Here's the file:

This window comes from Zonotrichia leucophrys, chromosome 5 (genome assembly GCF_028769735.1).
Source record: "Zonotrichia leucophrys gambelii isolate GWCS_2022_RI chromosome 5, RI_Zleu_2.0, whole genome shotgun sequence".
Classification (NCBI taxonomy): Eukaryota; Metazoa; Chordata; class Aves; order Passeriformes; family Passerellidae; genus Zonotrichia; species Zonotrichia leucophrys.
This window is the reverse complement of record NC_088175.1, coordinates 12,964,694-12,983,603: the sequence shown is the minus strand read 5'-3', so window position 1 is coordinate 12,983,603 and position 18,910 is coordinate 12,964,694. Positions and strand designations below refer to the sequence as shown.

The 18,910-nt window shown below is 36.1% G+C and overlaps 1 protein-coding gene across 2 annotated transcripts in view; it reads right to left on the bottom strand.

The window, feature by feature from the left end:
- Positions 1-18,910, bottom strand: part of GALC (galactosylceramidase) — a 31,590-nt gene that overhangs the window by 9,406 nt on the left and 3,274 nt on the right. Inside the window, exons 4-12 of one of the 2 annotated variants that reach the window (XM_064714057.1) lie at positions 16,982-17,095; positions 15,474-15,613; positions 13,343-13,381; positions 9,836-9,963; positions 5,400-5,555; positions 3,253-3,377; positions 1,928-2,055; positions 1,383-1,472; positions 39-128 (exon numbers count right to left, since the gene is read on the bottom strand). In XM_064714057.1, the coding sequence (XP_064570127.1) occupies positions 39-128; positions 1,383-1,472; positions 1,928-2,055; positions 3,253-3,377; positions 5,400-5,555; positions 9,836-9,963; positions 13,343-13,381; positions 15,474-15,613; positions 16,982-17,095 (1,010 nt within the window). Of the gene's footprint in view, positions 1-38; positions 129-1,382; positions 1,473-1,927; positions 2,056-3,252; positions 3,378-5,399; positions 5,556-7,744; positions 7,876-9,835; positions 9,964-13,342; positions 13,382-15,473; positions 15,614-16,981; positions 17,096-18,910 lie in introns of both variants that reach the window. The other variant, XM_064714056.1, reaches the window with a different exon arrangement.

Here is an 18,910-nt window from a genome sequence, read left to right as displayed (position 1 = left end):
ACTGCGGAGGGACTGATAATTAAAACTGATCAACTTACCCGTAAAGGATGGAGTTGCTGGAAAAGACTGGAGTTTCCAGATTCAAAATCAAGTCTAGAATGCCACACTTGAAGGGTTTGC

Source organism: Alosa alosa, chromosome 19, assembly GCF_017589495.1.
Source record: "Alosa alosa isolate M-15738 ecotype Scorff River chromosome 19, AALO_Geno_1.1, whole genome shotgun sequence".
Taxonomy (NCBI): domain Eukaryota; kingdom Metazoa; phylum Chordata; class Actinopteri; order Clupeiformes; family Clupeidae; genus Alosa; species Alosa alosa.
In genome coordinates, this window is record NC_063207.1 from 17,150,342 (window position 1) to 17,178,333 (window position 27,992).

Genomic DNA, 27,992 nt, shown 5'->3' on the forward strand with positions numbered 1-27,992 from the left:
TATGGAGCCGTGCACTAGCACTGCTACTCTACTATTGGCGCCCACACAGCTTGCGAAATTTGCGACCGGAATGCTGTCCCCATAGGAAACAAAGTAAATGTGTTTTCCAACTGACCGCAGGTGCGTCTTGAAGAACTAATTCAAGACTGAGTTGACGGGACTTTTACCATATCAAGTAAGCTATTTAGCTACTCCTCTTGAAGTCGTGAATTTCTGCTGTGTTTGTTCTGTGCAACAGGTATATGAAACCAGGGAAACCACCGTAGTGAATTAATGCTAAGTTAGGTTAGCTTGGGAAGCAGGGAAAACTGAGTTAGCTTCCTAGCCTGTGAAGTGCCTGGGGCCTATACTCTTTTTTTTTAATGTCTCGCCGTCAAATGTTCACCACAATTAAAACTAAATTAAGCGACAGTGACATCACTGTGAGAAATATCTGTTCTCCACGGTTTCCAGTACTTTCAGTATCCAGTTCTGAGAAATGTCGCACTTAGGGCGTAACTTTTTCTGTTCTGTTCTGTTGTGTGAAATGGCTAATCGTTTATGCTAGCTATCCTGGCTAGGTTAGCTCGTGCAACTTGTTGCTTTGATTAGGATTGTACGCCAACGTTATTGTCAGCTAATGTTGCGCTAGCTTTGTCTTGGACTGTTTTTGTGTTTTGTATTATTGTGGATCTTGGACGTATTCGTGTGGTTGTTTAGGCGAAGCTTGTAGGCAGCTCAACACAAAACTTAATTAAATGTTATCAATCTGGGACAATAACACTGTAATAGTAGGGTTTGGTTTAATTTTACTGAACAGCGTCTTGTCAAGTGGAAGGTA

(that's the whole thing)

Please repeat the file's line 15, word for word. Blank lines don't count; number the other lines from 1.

TATGGAGCCGTGCACTAGCACTGCTACTCTACTATTGGCGCCCACACAGCTTGCGAAATTTGCGACCGGAATGCTGTCCCCATAGGAAACAAAGTAAATGTGTTTTCCAACTGACCGCAGGTGCGTCTTGAAGAACTAATTCAAGACTGAGTTGACGGGACTTTTACCATATCAAGTAAGCTATTTAGCTACTCCTCTTGAAGTCGTGAATTTCTGCTGTGTTTGTTCTGTGCAACAGGTATATGAAACCAGGGAAACCACCGTAGTGAATTAATGCTAAGTTAGGTTAGCTTGGGAAGCAGGGAAAACTGAGTTAGCTTCCTAGCCTGTGAAGTGCCTGGGGCCTATACTCTTTTTTTTTAATGTCTCGCCGTCAAATGTTCACCACAATTAAAACTAAATTAAGCGACAGTGACATCACTGTGAGAAATATCTGTTCTCCACGGTTTCCAGTACTTTCAGTATCCAGTTCTGAGAAATGTCGCACTTAGGGCGTAACTTTTTCTGTTCTGTTCTGTTGTGTGAAATGGCTAATCGTTTATGCTAGCTATCCTGGCTAGGTTAGCTCGTGCAACTTGTTGCTTTGATTAGGATTGTACGCCAACGTTATTGTCAGCTAATGTTGCGCTAGCTTTGTCTTGGACTGTTTTTGTGTTTTGTATTATTGTGGATCTTGGACGTATTCGTGTGGTTGTTTAGGCGAAGCTTGTAGGCAGCTCAACACAAAACTTAATTAAATGTTATCAATCTGGGACAATAACACTGTAATAGTAGGGTTTGGTTTAATTTTACTGAACAGCGTCTTGTCAAGTGGAAGGTA